The sheikhs told the Americans that they could take and hold Kudilah with American air power to back them up, then perhaps advance as far as the Tigris. The Americans wanted the Peshmerga and (mostly Kurds of the) Iraqi army to hold back at the outpost and other points in the rear unless things went bad.

The Americans at the military center in Makhmour (dubbed "Camp Coca Cola" by some) wanted to show that a year of training these Sunni Arab tribesmen was paying off, and that when the time came to retake the mostly Sunni Arab city of Mosul and surrounding lands, anti-IS Sunni Arab might be able to confidently re-establish themselves. The lack of senior American military personnel on site, and the outsized role of contractors-for-profit with little evident cultural knowledge or field experience in this particular theater wasn't supposed to be a problem (although even experience with the rugged mountain tribes of Afghanistan counts little for managing tribes of the Mesopotamian plains),

The sheikhs wanted to show that they could take back their villages from IS even though many of their fellow villagers and tribesmen were fighting with IS. Indeed, our interviews with the sheikhs made it clear that they, along with the overwhelming majority of Sunni Arab tribesman, had initially welcomed IS as a revolutionary movement that wanted to take Baghdad from the Shia; but support had soured among the elite sheikhs when IS began taking their power and property away, and killing any objectors.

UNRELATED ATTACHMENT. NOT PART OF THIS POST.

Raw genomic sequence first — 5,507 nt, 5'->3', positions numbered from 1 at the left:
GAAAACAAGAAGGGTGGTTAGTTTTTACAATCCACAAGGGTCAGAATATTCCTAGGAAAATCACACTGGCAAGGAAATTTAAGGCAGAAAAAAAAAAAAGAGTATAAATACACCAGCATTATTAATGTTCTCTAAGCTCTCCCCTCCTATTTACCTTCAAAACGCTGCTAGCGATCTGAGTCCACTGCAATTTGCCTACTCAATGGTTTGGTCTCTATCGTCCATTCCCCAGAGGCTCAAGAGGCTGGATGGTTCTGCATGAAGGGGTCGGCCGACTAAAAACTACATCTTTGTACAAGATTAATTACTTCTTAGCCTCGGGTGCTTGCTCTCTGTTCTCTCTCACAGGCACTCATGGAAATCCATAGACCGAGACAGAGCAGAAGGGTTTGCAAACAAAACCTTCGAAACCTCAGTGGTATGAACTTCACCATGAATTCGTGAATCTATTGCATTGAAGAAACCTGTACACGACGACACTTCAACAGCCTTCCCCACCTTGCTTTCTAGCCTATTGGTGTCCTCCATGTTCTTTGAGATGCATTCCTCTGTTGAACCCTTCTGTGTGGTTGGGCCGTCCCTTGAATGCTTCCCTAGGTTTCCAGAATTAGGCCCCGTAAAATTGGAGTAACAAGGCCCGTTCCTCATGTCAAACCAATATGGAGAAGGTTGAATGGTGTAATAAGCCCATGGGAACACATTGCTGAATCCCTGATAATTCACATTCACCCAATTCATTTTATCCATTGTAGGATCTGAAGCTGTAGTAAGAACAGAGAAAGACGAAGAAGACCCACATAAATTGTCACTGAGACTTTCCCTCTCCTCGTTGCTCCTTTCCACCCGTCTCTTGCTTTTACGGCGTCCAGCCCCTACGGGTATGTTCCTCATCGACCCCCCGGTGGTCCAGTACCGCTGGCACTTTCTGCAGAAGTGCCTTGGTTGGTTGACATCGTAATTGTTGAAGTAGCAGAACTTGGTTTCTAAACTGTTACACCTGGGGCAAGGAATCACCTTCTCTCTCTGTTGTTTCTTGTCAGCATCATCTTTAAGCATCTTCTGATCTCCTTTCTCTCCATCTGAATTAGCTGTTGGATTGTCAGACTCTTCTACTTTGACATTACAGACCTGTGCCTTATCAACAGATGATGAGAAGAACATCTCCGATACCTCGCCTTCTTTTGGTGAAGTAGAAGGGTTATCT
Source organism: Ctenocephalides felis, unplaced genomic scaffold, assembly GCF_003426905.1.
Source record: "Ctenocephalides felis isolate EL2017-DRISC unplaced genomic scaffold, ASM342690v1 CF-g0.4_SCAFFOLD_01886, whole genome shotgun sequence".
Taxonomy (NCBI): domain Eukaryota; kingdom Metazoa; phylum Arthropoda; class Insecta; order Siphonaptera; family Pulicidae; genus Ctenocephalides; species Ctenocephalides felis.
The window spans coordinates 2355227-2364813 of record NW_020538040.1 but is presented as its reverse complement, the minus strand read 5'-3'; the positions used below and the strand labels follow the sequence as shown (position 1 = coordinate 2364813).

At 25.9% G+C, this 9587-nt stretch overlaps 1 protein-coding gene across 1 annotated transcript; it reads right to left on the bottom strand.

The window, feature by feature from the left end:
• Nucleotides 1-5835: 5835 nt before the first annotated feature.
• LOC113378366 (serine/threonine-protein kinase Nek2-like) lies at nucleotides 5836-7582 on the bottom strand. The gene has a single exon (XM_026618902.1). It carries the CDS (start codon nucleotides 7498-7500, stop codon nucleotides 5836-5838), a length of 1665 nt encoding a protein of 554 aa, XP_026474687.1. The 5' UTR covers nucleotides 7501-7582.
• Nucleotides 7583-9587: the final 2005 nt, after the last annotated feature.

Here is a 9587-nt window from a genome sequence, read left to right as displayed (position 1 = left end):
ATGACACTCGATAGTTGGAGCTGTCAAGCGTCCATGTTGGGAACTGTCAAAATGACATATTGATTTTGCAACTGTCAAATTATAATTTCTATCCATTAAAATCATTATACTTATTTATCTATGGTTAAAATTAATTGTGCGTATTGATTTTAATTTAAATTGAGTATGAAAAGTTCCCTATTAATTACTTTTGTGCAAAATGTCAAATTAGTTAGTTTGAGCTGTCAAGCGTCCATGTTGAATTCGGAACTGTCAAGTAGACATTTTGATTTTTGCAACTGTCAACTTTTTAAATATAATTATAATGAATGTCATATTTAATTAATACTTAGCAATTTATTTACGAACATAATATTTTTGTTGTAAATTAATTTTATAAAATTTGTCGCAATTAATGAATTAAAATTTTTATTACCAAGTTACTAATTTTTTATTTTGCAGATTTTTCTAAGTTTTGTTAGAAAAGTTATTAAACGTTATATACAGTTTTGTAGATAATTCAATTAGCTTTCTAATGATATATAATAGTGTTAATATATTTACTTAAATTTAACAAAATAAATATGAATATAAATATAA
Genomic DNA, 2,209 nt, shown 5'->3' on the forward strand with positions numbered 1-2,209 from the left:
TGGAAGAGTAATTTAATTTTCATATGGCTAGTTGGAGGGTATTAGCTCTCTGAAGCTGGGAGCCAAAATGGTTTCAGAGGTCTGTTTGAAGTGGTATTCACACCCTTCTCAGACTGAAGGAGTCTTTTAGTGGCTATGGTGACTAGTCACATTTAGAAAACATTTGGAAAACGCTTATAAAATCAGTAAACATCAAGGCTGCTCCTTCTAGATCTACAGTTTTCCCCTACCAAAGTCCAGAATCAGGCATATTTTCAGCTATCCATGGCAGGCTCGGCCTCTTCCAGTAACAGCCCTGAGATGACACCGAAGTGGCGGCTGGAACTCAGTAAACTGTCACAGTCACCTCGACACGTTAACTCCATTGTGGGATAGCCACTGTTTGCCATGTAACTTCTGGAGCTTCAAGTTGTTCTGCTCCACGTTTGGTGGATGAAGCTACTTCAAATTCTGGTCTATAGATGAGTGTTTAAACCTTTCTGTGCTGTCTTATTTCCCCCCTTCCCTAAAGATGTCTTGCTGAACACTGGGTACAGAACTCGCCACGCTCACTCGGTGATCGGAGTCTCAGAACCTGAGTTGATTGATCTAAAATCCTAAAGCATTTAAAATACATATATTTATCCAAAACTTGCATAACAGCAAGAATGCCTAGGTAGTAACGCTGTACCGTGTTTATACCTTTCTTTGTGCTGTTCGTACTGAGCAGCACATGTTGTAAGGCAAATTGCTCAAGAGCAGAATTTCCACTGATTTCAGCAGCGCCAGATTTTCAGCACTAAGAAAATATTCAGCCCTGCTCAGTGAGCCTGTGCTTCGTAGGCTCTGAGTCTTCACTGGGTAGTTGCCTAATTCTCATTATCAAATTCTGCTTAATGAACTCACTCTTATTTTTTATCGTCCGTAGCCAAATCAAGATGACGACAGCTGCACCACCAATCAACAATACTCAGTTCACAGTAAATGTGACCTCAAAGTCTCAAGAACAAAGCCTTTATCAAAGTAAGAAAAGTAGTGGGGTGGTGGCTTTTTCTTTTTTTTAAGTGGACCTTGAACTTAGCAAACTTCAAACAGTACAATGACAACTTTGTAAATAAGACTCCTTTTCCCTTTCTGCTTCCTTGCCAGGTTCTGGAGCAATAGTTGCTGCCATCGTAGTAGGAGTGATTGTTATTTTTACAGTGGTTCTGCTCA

Existing rivalries, jealousies and grievance between and among villages transmuted into a fight for and against IS, even though some became trapped in service to IS's violation of village and tribal norms. Villages split allegiances, which often pit former friends and relatives against one another. Because of IS's policies of killing and dispossession, difference in allegiance now transformed into a deeper moral and mortal conflict. As one Sunni Arab shaykh who fought at Kudilah told us: "IS had my friends call me from my town (Shargat), saying I should come back and work for the revolution because I was a leader who the people trust. But I knew from others that the plan was to kill me."